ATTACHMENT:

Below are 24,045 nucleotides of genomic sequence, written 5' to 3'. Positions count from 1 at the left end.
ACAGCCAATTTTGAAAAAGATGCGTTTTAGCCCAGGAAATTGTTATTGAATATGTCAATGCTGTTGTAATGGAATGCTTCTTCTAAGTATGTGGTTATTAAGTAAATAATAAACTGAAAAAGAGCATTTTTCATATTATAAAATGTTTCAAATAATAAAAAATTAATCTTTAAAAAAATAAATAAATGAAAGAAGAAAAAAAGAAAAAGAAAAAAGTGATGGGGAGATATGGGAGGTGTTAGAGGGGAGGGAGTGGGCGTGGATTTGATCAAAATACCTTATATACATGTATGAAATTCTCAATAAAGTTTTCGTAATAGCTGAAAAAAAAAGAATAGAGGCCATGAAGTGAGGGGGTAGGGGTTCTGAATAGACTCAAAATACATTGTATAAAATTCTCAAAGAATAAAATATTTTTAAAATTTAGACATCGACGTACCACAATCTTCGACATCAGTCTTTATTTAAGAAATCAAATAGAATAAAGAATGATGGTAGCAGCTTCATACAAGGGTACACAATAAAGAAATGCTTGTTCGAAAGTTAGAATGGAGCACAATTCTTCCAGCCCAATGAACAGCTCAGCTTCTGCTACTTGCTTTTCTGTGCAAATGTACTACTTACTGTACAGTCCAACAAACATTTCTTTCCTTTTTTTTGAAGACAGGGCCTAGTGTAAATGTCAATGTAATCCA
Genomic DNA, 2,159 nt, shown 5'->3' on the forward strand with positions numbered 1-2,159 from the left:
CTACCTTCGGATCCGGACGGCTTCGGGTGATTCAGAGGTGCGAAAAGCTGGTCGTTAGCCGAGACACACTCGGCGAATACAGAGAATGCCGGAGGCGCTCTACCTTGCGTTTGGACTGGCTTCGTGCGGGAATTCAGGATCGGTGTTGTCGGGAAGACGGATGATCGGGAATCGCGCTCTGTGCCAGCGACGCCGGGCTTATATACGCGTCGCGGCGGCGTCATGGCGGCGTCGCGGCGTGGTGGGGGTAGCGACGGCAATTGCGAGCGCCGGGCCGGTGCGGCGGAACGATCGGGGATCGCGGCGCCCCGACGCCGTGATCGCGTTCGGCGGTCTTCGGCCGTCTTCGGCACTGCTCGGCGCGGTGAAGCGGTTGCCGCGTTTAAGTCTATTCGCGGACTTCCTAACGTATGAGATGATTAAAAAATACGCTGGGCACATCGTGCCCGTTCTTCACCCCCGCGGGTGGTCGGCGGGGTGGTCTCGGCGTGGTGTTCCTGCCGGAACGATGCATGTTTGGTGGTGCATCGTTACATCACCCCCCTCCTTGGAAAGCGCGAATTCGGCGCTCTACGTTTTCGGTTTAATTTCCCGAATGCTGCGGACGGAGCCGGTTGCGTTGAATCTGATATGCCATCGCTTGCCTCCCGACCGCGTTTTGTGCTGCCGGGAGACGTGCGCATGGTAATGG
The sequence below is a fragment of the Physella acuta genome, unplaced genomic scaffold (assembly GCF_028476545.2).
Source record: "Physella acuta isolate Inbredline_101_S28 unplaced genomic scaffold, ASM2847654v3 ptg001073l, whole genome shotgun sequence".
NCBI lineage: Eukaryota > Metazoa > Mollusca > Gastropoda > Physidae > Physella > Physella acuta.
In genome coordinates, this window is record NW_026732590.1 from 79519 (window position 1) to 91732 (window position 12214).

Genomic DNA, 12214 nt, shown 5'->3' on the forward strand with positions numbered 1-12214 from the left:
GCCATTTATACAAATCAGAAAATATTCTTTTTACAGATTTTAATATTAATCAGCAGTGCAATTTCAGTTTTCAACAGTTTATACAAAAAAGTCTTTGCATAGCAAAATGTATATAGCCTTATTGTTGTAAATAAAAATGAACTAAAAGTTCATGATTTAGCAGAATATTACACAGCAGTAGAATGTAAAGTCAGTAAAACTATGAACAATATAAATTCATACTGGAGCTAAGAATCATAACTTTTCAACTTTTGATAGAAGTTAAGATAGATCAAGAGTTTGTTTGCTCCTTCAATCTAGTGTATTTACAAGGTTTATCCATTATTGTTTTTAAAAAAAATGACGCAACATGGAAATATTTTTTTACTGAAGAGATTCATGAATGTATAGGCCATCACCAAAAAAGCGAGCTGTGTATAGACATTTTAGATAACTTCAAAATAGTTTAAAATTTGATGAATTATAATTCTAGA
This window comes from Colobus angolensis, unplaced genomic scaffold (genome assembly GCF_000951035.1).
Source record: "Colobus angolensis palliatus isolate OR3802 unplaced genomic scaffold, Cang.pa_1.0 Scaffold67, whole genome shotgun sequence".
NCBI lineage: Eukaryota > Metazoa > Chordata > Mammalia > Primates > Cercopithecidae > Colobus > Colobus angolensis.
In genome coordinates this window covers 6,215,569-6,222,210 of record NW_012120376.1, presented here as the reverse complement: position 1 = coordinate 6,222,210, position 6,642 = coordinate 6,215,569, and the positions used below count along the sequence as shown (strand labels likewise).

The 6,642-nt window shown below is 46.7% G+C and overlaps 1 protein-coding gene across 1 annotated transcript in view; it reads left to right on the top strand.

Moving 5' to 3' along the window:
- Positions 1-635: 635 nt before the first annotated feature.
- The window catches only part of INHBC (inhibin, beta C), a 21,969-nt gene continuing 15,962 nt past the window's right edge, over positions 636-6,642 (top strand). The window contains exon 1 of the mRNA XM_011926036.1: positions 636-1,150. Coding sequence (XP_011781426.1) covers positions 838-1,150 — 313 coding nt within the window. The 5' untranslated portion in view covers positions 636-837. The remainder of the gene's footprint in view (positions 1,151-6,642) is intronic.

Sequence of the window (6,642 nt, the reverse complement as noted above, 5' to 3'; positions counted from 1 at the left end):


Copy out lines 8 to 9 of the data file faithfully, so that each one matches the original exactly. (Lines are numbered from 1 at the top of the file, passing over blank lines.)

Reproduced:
In genome coordinates, this window is record NW_026732590.1 from 79519 (window position 1) to 91732 (window position 12214).

Genomic DNA, 12214 nt, shown 5'->3' on the forward strand with positions numbered 1-12214 from the left: